# Circles on a string

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Here are n circles of radius r arranged in a closed string. The centers of the adjacent circles are connected with straight lines. What is the difference between the orange and the blue areas?

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What is the difference between the orange and the blue areas?

Wavelength of light of orange and blue photons? 😛

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51 minutes ago, Sensei said:

Wavelength of light of orange and blue photons? 😛

Well, that too.

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Perhaps one can imagine a single circle that travels all around the string loop.  The relative color areas would tend towards equality.

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Well, that too.

A good quiz question cannot have non-ambiguous answers.

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If your problem is well defined (that is, it does not depend on particular angles, whether it's a regular or irregular polygon, etc, it should be solved by exploration with some simple cases.

I've tried square and rectangle with n=4,6,8 plus general n-gon and I get that the difference of areas is always 2A, where A is the area of one circle.

Proving rigorously that it should be so for more general configurations (as well as independent of n) could be trickier.

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13 minutes ago, joigus said:
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If your problem is well defined (that is, it does not depend on particular angles, whether it's a regular or irregular polygon, etc, it should be solved by exploration with some simple cases.

I've tried square and rectangle with n=4,6,8 plus general n-gon and I get that the difference of areas is always 2A, where A is the area of one circle.

Proving rigorously that it should be so for more general configurations (as well as independent of n) could be trickier.

Spoiler

The answer is correct. The general proof is possible using school level geometry (my school anyway.) Look at n=3 and you will see how it comes out.

38 minutes ago, TheVat said:
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Perhaps one can imagine a single circle that travels all around the string loop.  The relative color areas would tend towards equality.

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Try it with 3 circles.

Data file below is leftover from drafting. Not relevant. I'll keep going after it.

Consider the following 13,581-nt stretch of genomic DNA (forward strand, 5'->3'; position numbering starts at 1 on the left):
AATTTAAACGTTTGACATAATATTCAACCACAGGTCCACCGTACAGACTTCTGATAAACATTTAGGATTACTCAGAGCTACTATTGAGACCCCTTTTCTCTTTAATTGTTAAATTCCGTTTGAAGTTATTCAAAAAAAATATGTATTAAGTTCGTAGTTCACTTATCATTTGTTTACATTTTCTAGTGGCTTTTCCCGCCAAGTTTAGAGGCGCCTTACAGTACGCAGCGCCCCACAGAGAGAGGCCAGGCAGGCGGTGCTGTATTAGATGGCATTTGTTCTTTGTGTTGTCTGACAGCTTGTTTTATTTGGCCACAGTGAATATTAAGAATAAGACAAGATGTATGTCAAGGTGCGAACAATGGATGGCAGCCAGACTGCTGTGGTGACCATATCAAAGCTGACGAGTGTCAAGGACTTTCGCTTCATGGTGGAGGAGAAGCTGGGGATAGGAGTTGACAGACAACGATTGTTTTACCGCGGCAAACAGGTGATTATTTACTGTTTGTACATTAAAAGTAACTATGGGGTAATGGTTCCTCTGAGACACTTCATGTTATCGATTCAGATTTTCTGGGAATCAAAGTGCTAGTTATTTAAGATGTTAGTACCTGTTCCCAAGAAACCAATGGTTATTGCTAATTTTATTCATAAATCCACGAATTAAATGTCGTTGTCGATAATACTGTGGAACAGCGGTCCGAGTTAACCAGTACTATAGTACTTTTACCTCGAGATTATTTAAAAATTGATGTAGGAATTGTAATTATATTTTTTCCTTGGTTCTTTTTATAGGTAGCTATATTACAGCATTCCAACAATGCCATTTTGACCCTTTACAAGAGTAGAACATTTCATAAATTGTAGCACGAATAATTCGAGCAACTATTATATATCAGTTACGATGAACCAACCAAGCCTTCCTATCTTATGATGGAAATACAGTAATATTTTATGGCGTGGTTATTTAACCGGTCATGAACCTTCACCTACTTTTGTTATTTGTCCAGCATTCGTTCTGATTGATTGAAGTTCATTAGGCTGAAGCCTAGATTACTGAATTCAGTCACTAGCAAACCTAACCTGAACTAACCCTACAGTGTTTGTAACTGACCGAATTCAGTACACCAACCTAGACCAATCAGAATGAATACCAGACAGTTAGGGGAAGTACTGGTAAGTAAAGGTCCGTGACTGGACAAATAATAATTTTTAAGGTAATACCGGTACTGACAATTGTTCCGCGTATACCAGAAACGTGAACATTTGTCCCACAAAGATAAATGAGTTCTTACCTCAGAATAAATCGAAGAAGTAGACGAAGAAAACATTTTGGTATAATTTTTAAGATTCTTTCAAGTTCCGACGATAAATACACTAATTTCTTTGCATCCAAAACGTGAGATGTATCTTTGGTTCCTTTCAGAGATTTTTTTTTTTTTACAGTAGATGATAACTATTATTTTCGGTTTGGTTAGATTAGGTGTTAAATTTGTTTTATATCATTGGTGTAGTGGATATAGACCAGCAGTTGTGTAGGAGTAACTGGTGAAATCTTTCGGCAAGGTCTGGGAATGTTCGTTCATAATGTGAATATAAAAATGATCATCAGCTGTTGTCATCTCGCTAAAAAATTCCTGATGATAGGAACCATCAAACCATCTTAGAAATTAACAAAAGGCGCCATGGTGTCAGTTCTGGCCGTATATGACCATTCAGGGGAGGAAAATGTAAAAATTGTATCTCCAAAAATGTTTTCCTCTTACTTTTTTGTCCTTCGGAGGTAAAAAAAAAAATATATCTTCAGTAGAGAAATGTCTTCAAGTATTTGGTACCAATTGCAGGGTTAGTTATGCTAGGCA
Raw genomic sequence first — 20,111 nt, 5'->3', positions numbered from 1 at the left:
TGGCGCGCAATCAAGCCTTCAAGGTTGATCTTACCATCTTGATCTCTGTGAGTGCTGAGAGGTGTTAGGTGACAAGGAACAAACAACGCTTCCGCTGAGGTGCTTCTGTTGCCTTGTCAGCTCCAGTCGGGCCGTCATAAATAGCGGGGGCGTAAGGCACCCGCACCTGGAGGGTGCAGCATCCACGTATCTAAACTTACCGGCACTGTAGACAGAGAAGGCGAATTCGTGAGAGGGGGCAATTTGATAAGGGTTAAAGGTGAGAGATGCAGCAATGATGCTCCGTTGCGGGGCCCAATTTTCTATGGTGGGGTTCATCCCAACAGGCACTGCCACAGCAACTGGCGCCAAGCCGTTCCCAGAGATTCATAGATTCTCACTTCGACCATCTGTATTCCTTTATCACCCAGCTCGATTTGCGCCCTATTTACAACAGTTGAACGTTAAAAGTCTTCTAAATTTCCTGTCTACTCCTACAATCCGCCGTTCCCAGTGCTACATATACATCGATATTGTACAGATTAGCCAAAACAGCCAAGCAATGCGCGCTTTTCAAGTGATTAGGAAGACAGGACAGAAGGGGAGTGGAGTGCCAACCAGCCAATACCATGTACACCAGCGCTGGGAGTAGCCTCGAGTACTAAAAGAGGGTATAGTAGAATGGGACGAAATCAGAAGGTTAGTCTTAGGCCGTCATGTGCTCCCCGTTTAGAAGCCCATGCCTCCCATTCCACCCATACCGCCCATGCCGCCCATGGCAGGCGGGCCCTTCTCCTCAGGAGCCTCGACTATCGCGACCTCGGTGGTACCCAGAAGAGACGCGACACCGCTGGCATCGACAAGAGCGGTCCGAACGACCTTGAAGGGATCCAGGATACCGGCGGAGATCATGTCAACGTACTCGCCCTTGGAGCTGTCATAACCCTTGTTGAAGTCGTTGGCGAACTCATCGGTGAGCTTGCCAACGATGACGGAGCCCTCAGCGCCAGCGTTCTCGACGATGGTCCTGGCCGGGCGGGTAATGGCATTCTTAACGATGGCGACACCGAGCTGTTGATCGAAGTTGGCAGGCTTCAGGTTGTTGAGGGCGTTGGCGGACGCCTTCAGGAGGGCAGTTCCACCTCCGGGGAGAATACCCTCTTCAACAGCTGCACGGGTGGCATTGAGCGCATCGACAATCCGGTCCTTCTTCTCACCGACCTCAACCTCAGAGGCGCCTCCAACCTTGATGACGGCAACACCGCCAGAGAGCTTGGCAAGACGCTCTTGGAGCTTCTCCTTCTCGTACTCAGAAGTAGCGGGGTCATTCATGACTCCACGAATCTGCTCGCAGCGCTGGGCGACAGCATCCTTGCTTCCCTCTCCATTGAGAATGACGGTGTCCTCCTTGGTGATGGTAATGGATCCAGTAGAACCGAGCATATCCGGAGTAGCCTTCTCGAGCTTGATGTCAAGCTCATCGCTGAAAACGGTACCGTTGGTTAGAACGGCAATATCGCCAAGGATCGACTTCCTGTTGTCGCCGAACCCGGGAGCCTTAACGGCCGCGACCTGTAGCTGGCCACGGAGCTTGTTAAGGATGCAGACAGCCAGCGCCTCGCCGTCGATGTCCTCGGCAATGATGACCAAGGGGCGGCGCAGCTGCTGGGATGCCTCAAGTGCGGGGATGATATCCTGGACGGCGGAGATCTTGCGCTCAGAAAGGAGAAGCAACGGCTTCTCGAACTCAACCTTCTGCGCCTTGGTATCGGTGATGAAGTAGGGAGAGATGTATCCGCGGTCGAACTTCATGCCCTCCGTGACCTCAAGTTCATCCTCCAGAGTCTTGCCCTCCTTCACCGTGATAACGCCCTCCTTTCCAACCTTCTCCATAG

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When you guys solve the OP, consider this modification. The circles do not necessarily fill the string, but may have gaps, like this, for example:

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PS. A thought just crossed my mind, that the question and the answer work perfectly well even for a "string" with only two circles on it.

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Hint:

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Formula for sum of interior angles of polygon.

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OP

The straight lines form an n-sided polygon for which the sum of external angles must equal 2pi radians (axiomatic)

If the external angle formed at the centre of a circle is A radians, the excess area of orange over blue is (2A/2pi)*(pi.r^2) = Ar^2 (NB A can be negative)

By first axiom, sum of all n values of Ar^2 = 2pi.r*2

Subsidiary....

I see no difference from the OP. The lengths of the sides of the polygon are irrelevant. The proof is the same (isn't it?)

Edited by sethoflagos
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@sethoflagos: "... n-sided polygon for which the sum of external angles must equal 2pi radians ..."

But sum of exterior angles of a square, for example, is 6pi ...

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@sethoflagos: "... n-sided polygon for which the sum of external angles must equal 2pi radians ..."

But sum of exterior angles of a square, for example, is 6pi ...

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Maybe this is a language thing.

For me 'external angle' is defined as in https://www.varsitytutors.com/hotmath/hotmath_help/topics/polygon-exterior-angle-sum-theorem

The exterior angles (by this understanding) of a square sum to 2pi radians, not 6.

Is there some fine distinction between 'exterior' and 'external'? I'm 64. Tell me I'm fundamentally mistaken 🤪.

Edited by sethoflagos
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6 minutes ago, sethoflagos said:
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Maybe this is a language thing.

For me 'external angle' is defined as in https://www.varsitytutors.com/hotmath/hotmath_help/topics/polygon-exterior-angle-sum-theorem

The exterior angles (by this understanding) of a square sum to 2pi radians, not 6.

I see. Yes, it is not what I thought it is. Sorry for that.

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